Computational Physics 2014, Course 509 - Physics Applications of Computers

Overview

Introductory lecture material

Programming

Basic numerical methods

Methods and Algorithms
Monte Carlo methods
Quantum Monte Carlo methods
Continuous Time Quantum Monte Carlo
Hartree-Fock method
Density functional theory
Molecular Dynamics



  
Left: Simulation of a bacteria growth by DLA method, Right: Molecular dynamics simulation of a small system of atoms Simulation codes is available to download in lecture material.

This course introduces logarithmic concepts and familiarizes students with the basic conputational tools which are essential for graduate students in computational physics and related areas. In this course, students work toward mastering computational skills, needed to work in classical and quantum physics using the computer. Examples will be drawn from various areas of physics. As the programing language, we will use mostly Python and its scientific library scipy & numpy. To speed up parts of the code, we will also use C++ and fortran90 for short examples, which will be used through the Python interface. This course has no prerequsites except for familiarity with some programming language. It is designed for the student who wishes to broaden his/her knowledge of applications and develop techniques. To follow the course more efficiently, and perform the hands on training, it is desired that students bring their own laptops to the class.

 

Class Time: ARC-212, 12:00-1:20pm on Wednesday, 1:40-3:00pm on Friday

Instructor: Kristjan Haule
Office: Serin E267
email: haule@physics.rutgers.edu
Phone: 445-3881
Office hours: Friday 4:45pm

 

 

Preliminary Course Outline and Tentative List of Topics include

A)Introduction:

  1. System installation, Python instalation, libraries and environment.
  2. Comparison of modern programing languages.
  3. Representation of numbers in the computer.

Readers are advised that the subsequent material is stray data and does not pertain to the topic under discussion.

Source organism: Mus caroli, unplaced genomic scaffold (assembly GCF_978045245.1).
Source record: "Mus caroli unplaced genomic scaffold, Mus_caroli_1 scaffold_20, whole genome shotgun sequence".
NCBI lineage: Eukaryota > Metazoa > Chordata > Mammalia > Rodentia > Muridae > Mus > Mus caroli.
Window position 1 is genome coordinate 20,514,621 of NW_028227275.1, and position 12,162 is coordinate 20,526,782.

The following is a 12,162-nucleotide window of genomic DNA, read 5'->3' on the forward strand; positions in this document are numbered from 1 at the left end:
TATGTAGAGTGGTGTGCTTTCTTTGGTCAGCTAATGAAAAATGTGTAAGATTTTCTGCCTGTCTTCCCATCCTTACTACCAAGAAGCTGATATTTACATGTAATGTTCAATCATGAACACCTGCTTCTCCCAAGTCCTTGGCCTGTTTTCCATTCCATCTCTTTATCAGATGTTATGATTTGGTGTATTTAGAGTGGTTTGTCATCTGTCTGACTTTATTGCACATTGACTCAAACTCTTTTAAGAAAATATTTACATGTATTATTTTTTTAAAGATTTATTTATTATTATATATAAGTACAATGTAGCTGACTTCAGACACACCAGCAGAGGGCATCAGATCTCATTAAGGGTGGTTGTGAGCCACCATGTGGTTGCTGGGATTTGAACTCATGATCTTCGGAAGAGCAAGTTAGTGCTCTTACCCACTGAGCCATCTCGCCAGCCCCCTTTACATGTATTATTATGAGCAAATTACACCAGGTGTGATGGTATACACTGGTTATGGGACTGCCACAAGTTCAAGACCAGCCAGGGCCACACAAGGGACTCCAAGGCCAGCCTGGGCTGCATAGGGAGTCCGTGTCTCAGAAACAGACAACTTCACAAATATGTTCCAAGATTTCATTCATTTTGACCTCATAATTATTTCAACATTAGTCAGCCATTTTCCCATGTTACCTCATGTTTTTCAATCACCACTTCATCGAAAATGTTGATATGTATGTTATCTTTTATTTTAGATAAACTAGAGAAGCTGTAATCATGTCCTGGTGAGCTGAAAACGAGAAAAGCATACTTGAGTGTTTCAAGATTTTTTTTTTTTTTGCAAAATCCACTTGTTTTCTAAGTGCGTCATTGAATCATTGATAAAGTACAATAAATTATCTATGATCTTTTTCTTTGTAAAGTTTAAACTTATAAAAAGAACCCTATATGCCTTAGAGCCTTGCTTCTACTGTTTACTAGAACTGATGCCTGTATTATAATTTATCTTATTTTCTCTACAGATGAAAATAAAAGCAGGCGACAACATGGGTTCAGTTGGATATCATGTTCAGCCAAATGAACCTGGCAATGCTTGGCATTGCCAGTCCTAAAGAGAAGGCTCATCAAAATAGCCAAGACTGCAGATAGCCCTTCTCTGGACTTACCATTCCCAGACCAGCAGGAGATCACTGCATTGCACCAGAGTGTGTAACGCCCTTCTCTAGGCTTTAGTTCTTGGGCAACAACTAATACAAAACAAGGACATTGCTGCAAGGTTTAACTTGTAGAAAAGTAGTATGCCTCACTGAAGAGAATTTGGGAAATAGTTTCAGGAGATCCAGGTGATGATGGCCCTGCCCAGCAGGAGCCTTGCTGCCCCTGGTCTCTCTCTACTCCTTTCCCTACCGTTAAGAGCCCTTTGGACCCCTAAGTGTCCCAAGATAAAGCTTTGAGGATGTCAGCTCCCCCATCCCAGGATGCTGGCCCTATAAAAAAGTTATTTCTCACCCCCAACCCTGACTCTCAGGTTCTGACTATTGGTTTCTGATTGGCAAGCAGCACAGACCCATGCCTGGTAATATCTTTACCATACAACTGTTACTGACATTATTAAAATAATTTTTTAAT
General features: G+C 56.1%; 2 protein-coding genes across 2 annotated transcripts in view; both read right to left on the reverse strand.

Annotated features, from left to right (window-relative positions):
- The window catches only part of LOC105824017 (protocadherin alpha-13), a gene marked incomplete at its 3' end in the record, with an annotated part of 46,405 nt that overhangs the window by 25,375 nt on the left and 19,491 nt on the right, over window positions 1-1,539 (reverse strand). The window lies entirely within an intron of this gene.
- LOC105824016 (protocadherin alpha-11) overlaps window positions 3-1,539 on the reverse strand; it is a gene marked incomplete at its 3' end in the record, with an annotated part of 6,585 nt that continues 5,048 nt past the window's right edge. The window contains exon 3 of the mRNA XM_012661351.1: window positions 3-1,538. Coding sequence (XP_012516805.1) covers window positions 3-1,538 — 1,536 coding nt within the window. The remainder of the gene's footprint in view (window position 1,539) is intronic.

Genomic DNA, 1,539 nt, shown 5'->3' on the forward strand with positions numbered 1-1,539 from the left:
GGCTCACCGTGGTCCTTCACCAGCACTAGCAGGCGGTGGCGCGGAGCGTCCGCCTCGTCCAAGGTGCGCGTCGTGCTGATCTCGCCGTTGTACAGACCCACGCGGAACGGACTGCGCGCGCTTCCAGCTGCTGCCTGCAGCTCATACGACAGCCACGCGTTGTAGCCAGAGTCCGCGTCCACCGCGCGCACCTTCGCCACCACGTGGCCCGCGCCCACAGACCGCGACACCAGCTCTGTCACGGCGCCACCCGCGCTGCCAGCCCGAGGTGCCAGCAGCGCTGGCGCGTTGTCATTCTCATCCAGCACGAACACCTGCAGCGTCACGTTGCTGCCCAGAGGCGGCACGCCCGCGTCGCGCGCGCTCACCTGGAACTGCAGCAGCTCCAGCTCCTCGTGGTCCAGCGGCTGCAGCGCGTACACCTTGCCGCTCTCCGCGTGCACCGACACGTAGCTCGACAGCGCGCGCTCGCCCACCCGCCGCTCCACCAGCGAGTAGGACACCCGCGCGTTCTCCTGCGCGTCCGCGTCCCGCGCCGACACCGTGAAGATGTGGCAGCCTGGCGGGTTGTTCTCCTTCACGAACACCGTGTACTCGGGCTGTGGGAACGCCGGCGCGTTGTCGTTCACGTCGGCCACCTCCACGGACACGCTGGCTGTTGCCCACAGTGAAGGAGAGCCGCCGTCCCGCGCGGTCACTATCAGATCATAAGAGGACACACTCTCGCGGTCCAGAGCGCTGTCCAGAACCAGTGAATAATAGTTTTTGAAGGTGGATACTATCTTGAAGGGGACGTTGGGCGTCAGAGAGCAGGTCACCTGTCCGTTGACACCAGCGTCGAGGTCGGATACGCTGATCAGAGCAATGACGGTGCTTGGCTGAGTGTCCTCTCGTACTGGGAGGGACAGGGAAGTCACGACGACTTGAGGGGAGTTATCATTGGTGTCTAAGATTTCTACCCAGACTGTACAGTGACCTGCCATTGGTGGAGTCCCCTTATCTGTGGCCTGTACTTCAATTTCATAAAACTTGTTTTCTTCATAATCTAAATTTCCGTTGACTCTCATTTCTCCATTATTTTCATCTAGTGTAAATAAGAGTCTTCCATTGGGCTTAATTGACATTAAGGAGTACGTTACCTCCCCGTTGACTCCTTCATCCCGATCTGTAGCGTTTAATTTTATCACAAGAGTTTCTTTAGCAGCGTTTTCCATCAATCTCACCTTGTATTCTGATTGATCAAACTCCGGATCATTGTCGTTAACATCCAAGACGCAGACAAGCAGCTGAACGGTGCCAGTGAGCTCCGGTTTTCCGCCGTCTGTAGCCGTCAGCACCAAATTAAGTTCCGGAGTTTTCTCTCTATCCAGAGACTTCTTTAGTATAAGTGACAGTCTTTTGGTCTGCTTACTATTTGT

4. Why do we need to be aware of roundoff error.
  5. How to speed up the code with softwater such as f2py and weave.
  6. Optimizing your software with coding tricks, libraries, and profiliers
  7. How to use state of the are computer hardware. When to use GPU's
B) Learning high level programming with examples in Python and C++:
  1. Modern Scientific Computing using Python, SciPy, Numpy, Pylab
  2. Importance of data abstraction, data encapsulation and data hiding
  3. Concept of templates and their use (functors)
  4. Be aware of 80-20 rule in optimizing code
Literature for Pythons:
  1. Software carpentry
  2. How to Think Like a Computer Scientist: Learning with Python
  3. Python for beginners
  4. Dive Into Python
  5. Python documentation
  6. Python regular expressions
Literature for C++:
  1. C++ Programming language by Bjarne Stroustrup
  2. More Effective C++ by Scott Meyers
  3. The Object-Oriented Numerics Page
C) Basic numerical methods:
  1. Numeric integration (source code)
  2. Interpolation, Splines and Fourier transformation (source code)
  3. Differential equations (source code)
  4. Random numbers and multidimensional integration (source_code)
  5. Parallel programming with MPI
Literature: Numerical Recipes online from http://www.nrbook.com/b/bookcpdf.php

D) Computational methods and algorithms:
  1. Monte Carlo methods and Simulated Annealing
  2. Hartree-Fock method
  3. Density functional theory
  4. Quantum Monte Carlo methods
  5. Continuous Time Quantum Monte Carlo method
  6. Molecular dynamics simulation
Literature:
  1. Computational Physics by J.M. Thijssen
  2. Introduction to Computer Simulation Methods by H. Gould, J Tobocnik and W. Christian
  3. Electronic Structure, Basic Theory and Practical Methods by Richard M. Martin(Very good book for the Density functional part of the course)
  4. An Introduction to Computational Physics by Tao Pang
  5. Computational Physics by Rubin H. Landau and Manuel J. Paez(More elementary but good book)

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